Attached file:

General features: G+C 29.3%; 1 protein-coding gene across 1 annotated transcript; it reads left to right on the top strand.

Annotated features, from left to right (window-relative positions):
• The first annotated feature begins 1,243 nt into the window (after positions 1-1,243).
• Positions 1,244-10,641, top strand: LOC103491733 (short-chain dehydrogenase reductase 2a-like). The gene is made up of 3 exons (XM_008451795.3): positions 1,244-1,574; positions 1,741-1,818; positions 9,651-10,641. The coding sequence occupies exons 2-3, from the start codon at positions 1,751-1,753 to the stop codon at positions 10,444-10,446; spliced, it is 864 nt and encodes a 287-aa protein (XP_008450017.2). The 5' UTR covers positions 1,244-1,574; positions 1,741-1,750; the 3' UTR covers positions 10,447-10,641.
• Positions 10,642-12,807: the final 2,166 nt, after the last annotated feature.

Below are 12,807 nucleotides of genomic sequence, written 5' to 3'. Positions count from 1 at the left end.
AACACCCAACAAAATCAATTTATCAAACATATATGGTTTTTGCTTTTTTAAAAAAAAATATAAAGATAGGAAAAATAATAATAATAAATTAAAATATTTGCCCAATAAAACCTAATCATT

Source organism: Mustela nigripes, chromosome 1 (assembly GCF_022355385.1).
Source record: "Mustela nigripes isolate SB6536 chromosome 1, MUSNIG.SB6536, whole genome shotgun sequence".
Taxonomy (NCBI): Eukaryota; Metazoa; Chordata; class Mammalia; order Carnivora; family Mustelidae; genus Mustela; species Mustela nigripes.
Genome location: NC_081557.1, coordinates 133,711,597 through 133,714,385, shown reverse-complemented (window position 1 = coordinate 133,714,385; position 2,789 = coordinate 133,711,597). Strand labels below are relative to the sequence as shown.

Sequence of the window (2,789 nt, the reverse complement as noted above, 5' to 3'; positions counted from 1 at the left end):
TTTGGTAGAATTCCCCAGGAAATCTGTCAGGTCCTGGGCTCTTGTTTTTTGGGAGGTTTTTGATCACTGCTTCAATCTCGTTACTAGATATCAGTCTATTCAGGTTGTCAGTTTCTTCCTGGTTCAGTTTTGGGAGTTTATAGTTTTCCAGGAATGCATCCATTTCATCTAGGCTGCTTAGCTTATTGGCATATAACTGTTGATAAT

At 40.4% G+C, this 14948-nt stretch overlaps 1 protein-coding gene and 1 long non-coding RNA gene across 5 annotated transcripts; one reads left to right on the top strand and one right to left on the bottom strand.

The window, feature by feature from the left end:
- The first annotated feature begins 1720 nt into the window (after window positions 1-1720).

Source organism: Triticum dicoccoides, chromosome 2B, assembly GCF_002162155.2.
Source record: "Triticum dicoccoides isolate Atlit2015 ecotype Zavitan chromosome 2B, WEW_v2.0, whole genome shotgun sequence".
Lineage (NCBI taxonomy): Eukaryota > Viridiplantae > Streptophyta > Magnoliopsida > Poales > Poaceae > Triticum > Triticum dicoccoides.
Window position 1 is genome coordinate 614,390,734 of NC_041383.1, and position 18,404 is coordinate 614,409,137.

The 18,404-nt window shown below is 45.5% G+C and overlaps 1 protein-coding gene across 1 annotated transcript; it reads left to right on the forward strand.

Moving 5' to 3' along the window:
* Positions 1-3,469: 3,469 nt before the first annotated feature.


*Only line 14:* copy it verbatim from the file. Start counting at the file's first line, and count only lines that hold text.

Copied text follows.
At 40.4% G+C, this 14948-nt stretch overlaps 1 protein-coding gene and 1 long non-coding RNA gene across 5 annotated transcripts; one reads left to right on the top strand and one right to left on the bottom strand.